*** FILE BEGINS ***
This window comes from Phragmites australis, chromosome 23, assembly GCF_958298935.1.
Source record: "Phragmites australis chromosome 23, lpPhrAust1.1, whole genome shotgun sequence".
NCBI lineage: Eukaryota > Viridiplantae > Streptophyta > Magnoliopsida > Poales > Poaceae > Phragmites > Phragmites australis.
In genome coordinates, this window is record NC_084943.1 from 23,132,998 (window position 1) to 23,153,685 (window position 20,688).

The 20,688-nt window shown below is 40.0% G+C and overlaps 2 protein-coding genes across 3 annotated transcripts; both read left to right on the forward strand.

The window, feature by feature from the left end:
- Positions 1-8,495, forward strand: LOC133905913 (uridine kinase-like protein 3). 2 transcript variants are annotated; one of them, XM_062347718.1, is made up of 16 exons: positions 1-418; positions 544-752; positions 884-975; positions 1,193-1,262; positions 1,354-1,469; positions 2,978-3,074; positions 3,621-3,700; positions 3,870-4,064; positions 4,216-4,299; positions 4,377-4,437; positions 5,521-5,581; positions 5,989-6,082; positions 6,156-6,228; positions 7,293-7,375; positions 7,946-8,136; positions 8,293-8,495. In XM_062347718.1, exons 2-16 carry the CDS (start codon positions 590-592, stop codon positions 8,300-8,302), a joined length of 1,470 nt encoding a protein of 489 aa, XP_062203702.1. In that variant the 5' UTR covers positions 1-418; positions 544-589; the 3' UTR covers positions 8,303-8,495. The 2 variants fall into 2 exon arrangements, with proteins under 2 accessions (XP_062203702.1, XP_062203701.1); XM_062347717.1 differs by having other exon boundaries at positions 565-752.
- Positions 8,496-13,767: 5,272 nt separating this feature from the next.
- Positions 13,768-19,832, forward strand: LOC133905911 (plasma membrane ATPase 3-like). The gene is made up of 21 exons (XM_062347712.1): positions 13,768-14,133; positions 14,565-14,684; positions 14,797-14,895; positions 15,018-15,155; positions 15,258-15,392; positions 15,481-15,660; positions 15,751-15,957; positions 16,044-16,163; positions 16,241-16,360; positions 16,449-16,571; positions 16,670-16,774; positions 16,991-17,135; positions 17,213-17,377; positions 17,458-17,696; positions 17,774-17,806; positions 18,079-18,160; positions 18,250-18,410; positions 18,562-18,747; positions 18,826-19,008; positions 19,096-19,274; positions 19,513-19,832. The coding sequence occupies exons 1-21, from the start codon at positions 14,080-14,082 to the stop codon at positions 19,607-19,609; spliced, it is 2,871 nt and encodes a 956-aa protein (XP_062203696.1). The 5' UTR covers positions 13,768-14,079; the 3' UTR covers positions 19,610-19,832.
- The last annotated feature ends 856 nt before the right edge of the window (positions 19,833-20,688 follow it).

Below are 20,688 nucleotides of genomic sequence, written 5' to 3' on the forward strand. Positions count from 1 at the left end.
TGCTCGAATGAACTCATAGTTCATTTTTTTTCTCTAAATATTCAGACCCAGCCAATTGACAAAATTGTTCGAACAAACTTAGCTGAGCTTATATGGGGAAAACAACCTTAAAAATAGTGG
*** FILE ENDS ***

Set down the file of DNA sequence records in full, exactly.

This window comes from Phragmites australis, chromosome 23, assembly GCF_958298935.1.
Source record: "Phragmites australis chromosome 23, lpPhrAust1.1, whole genome shotgun sequence".
NCBI lineage: Eukaryota > Viridiplantae > Streptophyta > Magnoliopsida > Poales > Poaceae > Phragmites > Phragmites australis.
In genome coordinates, this window is record NC_084943.1 from 23,132,998 (window position 1) to 23,153,685 (window position 20,688).

The 20,688-nt window shown below is 40.0% G+C and overlaps 2 protein-coding genes across 3 annotated transcripts; both read left to right on the forward strand.

The window, feature by feature from the left end:
- Positions 1-8,495, forward strand: LOC133905913 (uridine kinase-like protein 3). 2 transcript variants are annotated; one of them, XM_062347718.1, is made up of 16 exons: positions 1-418; positions 544-752; positions 884-975; positions 1,193-1,262; positions 1,354-1,469; positions 2,978-3,074; positions 3,621-3,700; positions 3,870-4,064; positions 4,216-4,299; positions 4,377-4,437; positions 5,521-5,581; positions 5,989-6,082; positions 6,156-6,228; positions 7,293-7,375; positions 7,946-8,136; positions 8,293-8,495. In XM_062347718.1, exons 2-16 carry the CDS (start codon positions 590-592, stop codon positions 8,300-8,302), a joined length of 1,470 nt encoding a protein of 489 aa, XP_062203702.1. In that variant the 5' UTR covers positions 1-418; positions 544-589; the 3' UTR covers positions 8,303-8,495. The 2 variants fall into 2 exon arrangements, with proteins under 2 accessions (XP_062203702.1, XP_062203701.1); XM_062347717.1 differs by having other exon boundaries at positions 565-752.
- Positions 8,496-13,767: 5,272 nt separating this feature from the next.
- Positions 13,768-19,832, forward strand: LOC133905911 (plasma membrane ATPase 3-like). The gene is made up of 21 exons (XM_062347712.1): positions 13,768-14,133; positions 14,565-14,684; positions 14,797-14,895; positions 15,018-15,155; positions 15,258-15,392; positions 15,481-15,660; positions 15,751-15,957; positions 16,044-16,163; positions 16,241-16,360; positions 16,449-16,571; positions 16,670-16,774; positions 16,991-17,135; positions 17,213-17,377; positions 17,458-17,696; positions 17,774-17,806; positions 18,079-18,160; positions 18,250-18,410; positions 18,562-18,747; positions 18,826-19,008; positions 19,096-19,274; positions 19,513-19,832. The coding sequence occupies exons 1-21, from the start codon at positions 14,080-14,082 to the stop codon at positions 19,607-19,609; spliced, it is 2,871 nt and encodes a 956-aa protein (XP_062203696.1). The 5' UTR covers positions 13,768-14,079; the 3' UTR covers positions 19,610-19,832.
- The last annotated feature ends 856 nt before the right edge of the window (positions 19,833-20,688 follow it).

Below are 20,688 nucleotides of genomic sequence, written 5' to 3' on the forward strand. Positions count from 1 at the left end.
TGCTCGAATGAACTCATAGTTCATTTTTTTTCTCTAAATATTCAGACCCAGCCAATTGACAAAATTGTTCGAACAAACTTAGCTGAGCTTATATGGGGAAAACAACCTTAAAAATAGTGG